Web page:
Much like the adult criminal court system, juvenile cases are settled through plea bargains. A public defender and prosecutor work out an agreement and if the judge approves, it becomes official in court.

In many cases under those agreements, a juvenile delinquint is ordered committed for up to six or 12 months and released.

But now, the Department of Children and Families is challenging that practice. In an appeal of five juvenile cases that will be argued this week, the state Attorney General’s Office on behalf of DCF is asking the state’s highest court to declare those plea bargained sentences illegal.

DCF officials believe they should have the final say as to how long a delinquent should remain in their custody, rather than a judge who approves the plea bargain between a public defender and prosecutor.

The case is a matter of statutory interpretation and the assistant attorney generals say that the state law backs DCF on this. The statute, they argue, is clear. It requires that a judge order a sentence for any youth transferred to DCF commitment to be for an indeterminate period up to a maximum of 18 months for non-serious offenses.

“This [ongoing] interpretation would support the power to order, for instance, three-month commitments or even one-month commitments,” writes Nora Dannehy, deputy attorney general, who will argue the case on behalf of the state Dec. 4. “…The trial courts approached the delinquency dispositional commitments as being little different from adult criminal sentencing.”

Although juvenile criminal matters differ from adult cases by law in that rehabilitation is the prime goal rather than punishment, Dannehy says, in essence, the prosecutors and defense lawyers have been treating them the same. In reaching an agreement, the two sides in juvenile commitment cases weigh what a charge is “worth” in terms of time.

“But a juvenile is not committed to the Department for a definite period of time to serve a sentence; rather, a juvenile is committed to the Department for an indefinite period up to 18 months so that the Department may provide treatment and rehabilitation,” continued Dannehy in her brief.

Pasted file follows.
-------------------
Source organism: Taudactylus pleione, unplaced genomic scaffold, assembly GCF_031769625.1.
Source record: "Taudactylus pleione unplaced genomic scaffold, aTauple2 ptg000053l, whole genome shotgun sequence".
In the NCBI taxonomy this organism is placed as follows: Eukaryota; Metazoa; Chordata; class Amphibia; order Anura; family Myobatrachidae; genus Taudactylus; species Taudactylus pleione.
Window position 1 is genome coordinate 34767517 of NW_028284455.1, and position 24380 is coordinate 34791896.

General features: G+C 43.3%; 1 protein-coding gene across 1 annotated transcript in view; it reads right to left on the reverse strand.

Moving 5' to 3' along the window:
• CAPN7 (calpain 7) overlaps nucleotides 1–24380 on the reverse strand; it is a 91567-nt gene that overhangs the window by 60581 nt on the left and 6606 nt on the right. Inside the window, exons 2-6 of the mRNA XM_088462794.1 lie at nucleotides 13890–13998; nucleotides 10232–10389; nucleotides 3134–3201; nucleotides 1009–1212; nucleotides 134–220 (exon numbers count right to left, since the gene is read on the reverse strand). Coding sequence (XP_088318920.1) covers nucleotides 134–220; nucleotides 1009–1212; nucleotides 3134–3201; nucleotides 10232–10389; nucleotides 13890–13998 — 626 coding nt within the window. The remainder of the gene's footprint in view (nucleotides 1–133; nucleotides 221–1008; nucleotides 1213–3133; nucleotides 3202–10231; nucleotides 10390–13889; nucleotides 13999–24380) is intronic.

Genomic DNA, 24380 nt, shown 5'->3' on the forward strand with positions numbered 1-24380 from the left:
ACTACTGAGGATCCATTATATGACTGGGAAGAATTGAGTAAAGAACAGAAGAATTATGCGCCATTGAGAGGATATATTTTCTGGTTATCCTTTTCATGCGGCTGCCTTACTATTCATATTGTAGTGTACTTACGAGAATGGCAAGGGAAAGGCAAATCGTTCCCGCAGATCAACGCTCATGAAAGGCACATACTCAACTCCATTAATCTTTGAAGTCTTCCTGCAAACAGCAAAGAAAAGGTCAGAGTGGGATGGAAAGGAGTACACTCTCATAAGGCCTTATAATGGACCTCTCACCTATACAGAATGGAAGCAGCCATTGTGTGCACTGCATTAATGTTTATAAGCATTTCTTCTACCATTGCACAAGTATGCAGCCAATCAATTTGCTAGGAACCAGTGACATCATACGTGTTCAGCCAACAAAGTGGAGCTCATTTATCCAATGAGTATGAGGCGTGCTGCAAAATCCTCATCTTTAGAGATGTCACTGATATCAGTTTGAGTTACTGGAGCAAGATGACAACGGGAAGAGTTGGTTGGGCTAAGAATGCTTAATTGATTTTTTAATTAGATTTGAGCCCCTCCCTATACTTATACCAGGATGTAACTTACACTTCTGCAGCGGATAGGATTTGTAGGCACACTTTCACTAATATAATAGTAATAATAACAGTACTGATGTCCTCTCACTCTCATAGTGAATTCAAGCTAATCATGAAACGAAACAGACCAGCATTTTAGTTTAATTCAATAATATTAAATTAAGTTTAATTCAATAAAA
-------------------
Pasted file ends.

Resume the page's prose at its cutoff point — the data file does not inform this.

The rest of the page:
Statute allows DCF to request that any commitment be shortened or extended based on how a youth is doing. At which point a hearing is held before the judge. Dannehy, however, argues that such short commitment periods that in turn require DCF to go back into court and ask for an extension “creates difficulties” with the juveniles’ rehabilitation.

In the appeal that was filed by DCF, Supervisory Assistant Public Defender James Connolly is representing the interests of five youths from Fairfield County who have already been committed to DCF custody for a determined period of time, mostly 12 months, per an agreement between a public defender and state’s attorney.

Connolly will argue that judges, based on the intent of the legislation, have the discretion to order a juvenile be committed for a determined period of time less than 18 months. He argues that since the statute reads that a judge may order commitment for a “maximum” of 18 months, then judges do have the authority to order less time.

Connolly further questions whether juvenile commitments are all rehabilitative and not punitive.

“Anytime you deprive someone of their liberty, it’s punishment,” he said.

Connolly said that unlike the adult criminal court system, juveniles do not get credit for time served before the sentence when sitting in juvenile detention beforehand or in this instance, having already served DCF commitment.